The Whiskey Rebellion: Deliberate Government Provocation of Armed Citizen Resistance

01/23/2020 2:02 PM | Anonymous

By Harold Moskowitz

The American Revolution had been successful but the new nation was deeply in debt. Loans from France, Spain, and the Netherlands had to be repaid. During the war, national and state bonds had been issued. According to the U.S. Treasury’s Bureau of the Fiscal Service, the nation owed 43 million dollars in 1783, and the nation owed 77.1 million dollars by 1791.

Alexander Hamilton was President Washington’s Secretary of the Treasury. One part of his plan for placing the nation on a sound financial footing was repayment of both the national and state war debts. The federal government would redeem all of the bonds in order to establish a good national credit rating.

To raise money for bond redemption, Hamilton proposed an excise tax on whiskey. The law required national registration of all whiskey stills. The owner of the still had to pay the tax. Farmers living on the western frontier converted their grain to whiskey because it was less expensive to ship than the grain. The whiskey was also more valuable than the grain and allowed for a profit after deducting shipping expenses. Kegs of whiskey were used locally as money. Cash was very scarce in frontier areas. The barter system was used extensively.

The small-scale western farm distillers paid a tax of nine cents per gallon. Large-scale eastern distilleries paid six cents per gallon with further tax breaks for correspondingly larger amounts produced. The requirement of paying the tax in cash was a huge burden for the frontier farmers, not for the large commercial distilleries in the East.

Protests immediately broke out in North Carolina, Kentucky, and especially in western Pennsylvania. Many war veterans among the protesters saw the tax as a continuation of the anti-excise tax problem the colonists had faced under British rule. It was viewed as taxation without representation. As isolated frontiersmen, they felt unrepresented by Congress. Cash payment of the tax was a requirement that seemed to open the door to government intrusion into their domestic lives. Furthermore, the tax was considered an abuse of federal authority. They rejected it for wrongly targeting a group of people who, due to their location and circumstances, relied on distilling grain for generating a profit. This perception was accurate.

This is exactly what Hamilton had planned. He represented the interests of the wealthy business community. Business owners needed assurance that the national government would not only pay its debts but that it also could use military force when needed to enforce its tax laws. Hamilton’s plan was to raise revenue while provoking an armed rebellion by the fiercely independent frontier farmers. When that occurred, military force could be used to end it and to punish the leaders. The authority of the government would be established.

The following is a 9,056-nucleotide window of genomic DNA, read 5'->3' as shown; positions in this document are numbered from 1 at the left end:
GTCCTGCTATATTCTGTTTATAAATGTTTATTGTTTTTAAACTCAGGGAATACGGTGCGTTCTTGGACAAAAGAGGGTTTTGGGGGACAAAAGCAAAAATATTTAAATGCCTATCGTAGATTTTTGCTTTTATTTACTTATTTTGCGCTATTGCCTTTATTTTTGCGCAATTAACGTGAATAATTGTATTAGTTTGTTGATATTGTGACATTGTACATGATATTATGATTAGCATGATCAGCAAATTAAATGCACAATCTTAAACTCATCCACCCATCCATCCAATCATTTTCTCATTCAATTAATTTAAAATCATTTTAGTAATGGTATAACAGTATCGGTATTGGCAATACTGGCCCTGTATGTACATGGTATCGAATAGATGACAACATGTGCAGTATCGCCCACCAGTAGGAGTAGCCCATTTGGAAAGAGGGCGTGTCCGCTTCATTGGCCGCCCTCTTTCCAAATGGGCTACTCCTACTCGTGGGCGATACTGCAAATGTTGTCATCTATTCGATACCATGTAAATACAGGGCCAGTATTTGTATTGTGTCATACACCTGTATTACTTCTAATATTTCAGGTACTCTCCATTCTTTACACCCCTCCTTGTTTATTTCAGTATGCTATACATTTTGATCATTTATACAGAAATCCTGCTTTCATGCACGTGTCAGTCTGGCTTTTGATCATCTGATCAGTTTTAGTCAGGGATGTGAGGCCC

The first resistance in western Pennsylvania was in September, 1791. Sixteen men assaulted a tax collector. They cut his hair, tarred and feathered him, and left him in the woods. Protests against the tax were held. There were mass meetings to draft petitions to Congress to repeal the tax. In the fall of 1792, several men ransacked the office of the regional supervisor for tax collection. President Washington issued a proclamation condemning the tax resistors. In September, 1792, a U.S. Marshall arrived with federal court summonses for more than sixty distillers. This resulted in a twenty-five minute gun battle in which one resistor was killed.

That incident led to five hundred resistors facing off against ten soldiers from Fort Pitt. At one point, a large group of armed men came close to deciding to attack the city of Pittsburgh. In 1794, President Washington asked state governors to raise a militia for suppressing the revolt.

An army of slightly less than 13,000 men was mobilized. Washington personally led the militia which was larger than any army he had led during the Revolution. He was accompanied by Hamilton. They captured twenty suspects. Ten were eventually tried for treason. Two were convicted because the definition of treason was expanded specifically for the trials. The altered definition now contained “combining to defeat or resist a federal law is the equivalent of levying war on the United States.” President Washington pardoned both convicted men in 1795. The excise tax on whiskey distilling was repealed in 1802 under President Jefferson.

The “Whiskey Rebellion” was provoked for the purpose of establishing the authority of the new nation’s government. The independent-minded frontier farmers were pawns in Hamilton’s scheme. Perhaps firearm owners should be alert to the possibility that at some point a “revolt” might be instigated by the government for the purpose of mass gun confiscation. 

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